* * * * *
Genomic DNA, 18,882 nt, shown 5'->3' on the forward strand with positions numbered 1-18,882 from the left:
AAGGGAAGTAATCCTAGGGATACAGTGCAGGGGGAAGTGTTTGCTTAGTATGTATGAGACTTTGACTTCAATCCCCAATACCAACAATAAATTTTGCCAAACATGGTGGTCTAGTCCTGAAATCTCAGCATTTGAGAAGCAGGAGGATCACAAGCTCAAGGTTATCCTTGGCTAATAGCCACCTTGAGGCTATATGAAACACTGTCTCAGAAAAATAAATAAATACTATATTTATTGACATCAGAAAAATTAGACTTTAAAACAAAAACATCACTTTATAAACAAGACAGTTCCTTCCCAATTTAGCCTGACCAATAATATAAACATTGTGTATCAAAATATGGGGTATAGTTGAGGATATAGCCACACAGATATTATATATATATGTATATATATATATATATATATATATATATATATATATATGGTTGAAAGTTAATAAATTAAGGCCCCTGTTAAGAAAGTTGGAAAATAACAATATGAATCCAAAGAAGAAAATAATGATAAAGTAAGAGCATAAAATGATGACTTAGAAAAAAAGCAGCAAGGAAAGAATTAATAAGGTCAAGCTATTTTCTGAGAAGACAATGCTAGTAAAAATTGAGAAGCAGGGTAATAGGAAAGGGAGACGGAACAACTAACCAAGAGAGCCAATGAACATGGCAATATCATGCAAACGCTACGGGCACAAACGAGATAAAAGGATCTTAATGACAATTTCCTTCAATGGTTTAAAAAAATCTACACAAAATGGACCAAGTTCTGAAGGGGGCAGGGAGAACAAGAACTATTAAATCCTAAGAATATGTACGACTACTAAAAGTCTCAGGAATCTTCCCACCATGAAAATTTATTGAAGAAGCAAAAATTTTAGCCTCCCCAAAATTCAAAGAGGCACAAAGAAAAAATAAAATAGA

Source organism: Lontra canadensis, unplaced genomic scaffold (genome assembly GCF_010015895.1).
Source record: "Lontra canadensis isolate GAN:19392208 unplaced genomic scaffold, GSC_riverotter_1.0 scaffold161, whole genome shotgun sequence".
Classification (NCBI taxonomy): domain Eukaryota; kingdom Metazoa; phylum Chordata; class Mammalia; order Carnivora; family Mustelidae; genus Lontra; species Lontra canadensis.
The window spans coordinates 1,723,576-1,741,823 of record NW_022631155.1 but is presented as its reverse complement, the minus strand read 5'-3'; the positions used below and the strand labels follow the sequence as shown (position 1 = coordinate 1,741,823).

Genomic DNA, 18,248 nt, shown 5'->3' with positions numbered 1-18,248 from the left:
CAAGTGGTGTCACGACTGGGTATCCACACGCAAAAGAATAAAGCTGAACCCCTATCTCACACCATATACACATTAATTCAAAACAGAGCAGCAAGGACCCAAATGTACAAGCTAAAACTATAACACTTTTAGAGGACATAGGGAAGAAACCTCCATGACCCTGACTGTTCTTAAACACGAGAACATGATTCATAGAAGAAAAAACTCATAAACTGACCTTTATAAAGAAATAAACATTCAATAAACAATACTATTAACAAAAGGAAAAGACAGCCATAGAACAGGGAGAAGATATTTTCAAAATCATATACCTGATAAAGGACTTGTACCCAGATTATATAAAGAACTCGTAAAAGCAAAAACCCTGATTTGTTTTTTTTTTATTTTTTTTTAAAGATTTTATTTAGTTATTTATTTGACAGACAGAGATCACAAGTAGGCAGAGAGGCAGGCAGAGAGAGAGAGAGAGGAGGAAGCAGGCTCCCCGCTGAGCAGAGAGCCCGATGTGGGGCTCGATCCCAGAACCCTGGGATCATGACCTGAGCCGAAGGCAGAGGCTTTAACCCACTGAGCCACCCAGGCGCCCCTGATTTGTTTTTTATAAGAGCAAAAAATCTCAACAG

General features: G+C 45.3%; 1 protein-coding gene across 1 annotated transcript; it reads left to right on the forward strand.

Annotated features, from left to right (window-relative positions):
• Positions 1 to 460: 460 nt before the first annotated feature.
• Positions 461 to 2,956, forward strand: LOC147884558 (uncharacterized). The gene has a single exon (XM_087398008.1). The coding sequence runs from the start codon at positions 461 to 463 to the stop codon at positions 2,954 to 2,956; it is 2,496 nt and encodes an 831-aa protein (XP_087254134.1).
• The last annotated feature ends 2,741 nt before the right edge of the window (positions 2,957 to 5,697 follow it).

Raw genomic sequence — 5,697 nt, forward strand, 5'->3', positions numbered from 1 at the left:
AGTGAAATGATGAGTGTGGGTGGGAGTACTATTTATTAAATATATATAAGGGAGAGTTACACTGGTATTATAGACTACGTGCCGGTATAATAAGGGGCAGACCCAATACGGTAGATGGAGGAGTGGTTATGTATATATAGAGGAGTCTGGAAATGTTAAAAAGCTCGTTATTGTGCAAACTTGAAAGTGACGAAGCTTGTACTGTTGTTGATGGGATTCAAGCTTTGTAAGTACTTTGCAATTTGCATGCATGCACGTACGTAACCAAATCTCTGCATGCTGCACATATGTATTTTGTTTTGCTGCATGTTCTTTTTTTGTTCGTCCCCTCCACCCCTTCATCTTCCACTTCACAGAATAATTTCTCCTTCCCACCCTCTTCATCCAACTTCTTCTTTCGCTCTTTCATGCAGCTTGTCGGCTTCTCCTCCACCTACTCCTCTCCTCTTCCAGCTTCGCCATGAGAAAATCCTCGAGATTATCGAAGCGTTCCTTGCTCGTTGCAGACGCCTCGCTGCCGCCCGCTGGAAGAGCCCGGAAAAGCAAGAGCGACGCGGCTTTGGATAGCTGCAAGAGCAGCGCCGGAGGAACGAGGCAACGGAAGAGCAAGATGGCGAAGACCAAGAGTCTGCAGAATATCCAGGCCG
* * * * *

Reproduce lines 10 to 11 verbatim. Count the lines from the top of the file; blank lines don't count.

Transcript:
Annotated features, from left to right (window-relative positions):
• Positions 1 to 460: 460 nt before the first annotated feature.